arrangements. We are of the opinion that Canada has a regulatory structure that is
capable of responding to changing circumstances in the markets and that our current
laws, rules and policies are comparable to those of other countries with highly developed
capital markets. Because of this we are not anxious to see change for the sake of
change, or a regulatory construct that cannot respond to market developments in a
timely and effective manner. The efficiency of our capital markets is too important to be
subjected to a new regime that is created out of political expediency or in response to
media cries for emulation of other countries’ regulatory regimes that have much greener
grass when viewed from across the fence.

With respect to your requests for comment on particular matters we offer the following:


Principles-Based Securities Regulation


All securities regulation should be based on principles but not be restricted to statements
of principles. There is often a need for clarity in rules that cannot be achieved by the
espousal of principles. But it is equally important to ensure that rules are grounded in
principles that are enumerated by the rule making authorities. This not only provides
guidance to the regulators and the regulated alike, but also lends legitimacy to the rules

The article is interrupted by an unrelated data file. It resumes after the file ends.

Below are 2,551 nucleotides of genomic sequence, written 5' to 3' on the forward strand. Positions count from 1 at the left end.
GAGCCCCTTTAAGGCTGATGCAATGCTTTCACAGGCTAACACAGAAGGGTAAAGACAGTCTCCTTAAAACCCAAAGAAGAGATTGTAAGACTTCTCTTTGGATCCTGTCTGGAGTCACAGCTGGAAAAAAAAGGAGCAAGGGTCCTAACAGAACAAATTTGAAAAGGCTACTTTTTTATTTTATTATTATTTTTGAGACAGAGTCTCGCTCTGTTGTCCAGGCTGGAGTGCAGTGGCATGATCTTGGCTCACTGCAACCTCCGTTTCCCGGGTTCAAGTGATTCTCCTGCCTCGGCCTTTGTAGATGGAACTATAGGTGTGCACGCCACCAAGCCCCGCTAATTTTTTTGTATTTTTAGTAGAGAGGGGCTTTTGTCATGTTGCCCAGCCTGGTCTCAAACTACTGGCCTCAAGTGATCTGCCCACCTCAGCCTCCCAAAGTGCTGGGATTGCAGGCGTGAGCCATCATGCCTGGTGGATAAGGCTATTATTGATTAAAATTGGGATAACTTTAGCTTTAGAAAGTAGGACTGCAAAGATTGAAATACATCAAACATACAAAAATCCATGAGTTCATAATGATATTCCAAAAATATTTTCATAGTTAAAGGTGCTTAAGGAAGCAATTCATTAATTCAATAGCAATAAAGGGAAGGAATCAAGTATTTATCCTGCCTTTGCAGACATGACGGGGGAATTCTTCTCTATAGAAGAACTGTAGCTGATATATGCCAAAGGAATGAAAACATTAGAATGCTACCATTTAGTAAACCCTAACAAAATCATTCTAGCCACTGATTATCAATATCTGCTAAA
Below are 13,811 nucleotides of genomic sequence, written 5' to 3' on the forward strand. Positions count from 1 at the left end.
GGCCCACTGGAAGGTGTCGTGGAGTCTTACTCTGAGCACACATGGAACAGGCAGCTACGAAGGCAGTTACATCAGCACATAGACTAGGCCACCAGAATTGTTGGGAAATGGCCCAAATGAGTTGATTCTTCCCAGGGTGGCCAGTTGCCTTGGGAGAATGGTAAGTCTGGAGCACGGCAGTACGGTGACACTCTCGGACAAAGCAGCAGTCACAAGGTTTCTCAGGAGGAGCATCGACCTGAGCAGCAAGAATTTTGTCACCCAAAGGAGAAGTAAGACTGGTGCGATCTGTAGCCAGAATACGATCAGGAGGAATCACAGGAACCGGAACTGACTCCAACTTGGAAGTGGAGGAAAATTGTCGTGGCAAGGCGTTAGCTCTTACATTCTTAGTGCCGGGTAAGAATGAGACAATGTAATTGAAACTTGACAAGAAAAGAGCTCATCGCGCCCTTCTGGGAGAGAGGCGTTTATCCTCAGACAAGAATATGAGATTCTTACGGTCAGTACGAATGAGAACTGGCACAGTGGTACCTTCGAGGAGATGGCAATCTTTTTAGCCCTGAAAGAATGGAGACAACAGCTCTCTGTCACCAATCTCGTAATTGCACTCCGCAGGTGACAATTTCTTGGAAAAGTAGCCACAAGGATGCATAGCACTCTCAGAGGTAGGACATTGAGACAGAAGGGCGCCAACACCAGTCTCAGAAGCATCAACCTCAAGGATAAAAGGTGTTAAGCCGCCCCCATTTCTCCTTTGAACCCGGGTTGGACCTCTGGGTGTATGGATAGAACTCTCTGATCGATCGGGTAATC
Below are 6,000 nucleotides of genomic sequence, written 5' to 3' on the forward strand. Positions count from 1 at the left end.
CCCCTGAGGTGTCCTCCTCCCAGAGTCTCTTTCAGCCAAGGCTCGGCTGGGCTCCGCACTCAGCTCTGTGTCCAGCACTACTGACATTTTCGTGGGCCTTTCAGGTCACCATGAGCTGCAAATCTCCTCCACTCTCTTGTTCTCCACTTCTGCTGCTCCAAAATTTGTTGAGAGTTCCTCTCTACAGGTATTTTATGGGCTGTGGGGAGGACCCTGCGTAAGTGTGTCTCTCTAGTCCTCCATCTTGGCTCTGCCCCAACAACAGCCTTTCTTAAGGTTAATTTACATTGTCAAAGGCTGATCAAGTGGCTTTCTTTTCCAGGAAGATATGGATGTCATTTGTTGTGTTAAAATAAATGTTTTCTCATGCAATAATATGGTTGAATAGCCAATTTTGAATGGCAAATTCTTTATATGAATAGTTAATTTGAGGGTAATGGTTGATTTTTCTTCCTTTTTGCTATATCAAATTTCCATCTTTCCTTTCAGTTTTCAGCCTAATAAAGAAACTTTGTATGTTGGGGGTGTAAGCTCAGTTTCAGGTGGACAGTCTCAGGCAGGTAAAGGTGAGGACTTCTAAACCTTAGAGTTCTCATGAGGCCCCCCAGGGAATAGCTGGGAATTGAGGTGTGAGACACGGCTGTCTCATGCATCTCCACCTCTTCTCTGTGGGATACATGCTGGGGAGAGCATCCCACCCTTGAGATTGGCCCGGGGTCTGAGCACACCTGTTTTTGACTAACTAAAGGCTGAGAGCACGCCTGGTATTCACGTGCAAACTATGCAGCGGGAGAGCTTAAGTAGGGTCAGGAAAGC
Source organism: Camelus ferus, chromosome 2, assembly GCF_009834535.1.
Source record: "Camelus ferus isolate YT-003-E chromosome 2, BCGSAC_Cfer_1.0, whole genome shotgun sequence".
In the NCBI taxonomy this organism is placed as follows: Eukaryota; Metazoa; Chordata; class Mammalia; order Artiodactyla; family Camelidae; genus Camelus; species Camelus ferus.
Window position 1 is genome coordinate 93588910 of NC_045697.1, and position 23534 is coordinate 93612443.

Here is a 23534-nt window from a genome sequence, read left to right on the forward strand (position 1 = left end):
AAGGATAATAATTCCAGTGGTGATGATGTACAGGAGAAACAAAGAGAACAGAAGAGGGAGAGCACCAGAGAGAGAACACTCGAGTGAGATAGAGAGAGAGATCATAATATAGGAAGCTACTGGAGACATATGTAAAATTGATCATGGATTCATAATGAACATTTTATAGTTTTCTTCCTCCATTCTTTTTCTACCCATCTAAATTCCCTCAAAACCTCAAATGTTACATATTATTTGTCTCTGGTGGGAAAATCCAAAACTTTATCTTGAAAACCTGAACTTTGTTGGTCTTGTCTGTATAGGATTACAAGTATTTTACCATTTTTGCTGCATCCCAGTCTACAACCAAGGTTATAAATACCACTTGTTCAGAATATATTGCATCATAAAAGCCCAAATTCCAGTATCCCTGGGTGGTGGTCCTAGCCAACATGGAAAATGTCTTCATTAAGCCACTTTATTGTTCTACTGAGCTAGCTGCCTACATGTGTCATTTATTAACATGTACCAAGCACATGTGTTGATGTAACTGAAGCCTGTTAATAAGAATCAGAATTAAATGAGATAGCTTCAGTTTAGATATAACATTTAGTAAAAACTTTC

by establishing them on a proper foundation. If the rules are not properly founded upon
appropriate principles it will lead to a loss of confidence in the integrity of the regulatory
system. Rules that are developed without reference to underlying principles will tend to
be overly prescriptive and difficult to comprehend.


Within our own stock exchange we have been able to create a relatively simple rule
structure that is comprehensible to listed companies and enables investors to see that
the companies are in compliance. We do this by requiring enhanced disclosure online of
the companies’ activities in management-prepared progress reports, requiring the
companies to certify that they are in compliance with our rules and those of applicable
securities regulatory authorities, and posting this disclosure material on our website. We
also have been careful not to introduce rules in areas that overlap with the rules of other
regulators; instead we adopt them by reference or defer to them so as to simplify the
overall regulatory environment for the listed companies.


Maximizing disclosure without creating an onerous burden on the listed companies
benefits investors in those companies in two ways: the company is not pre-occupied with
regulation to the detriment of their businesses and the investors are more informed.
Better informed investors are generally acknowledged to be better equipped to make
investment decisions.

Proportionate Securities Regulation


The CSA members currently impose proportionate regulation to a greater or lesser
extent and this is a practice that should continue. While there is a belief in some quarters
that accommodating smaller companies is not worth the perceived risk, because their
market capitalization in aggregate is dwarfed by fewer than two hundred large
companies, we believe that this would be a serious mistake.

Canada has a very well developed junior capital market that should continue to be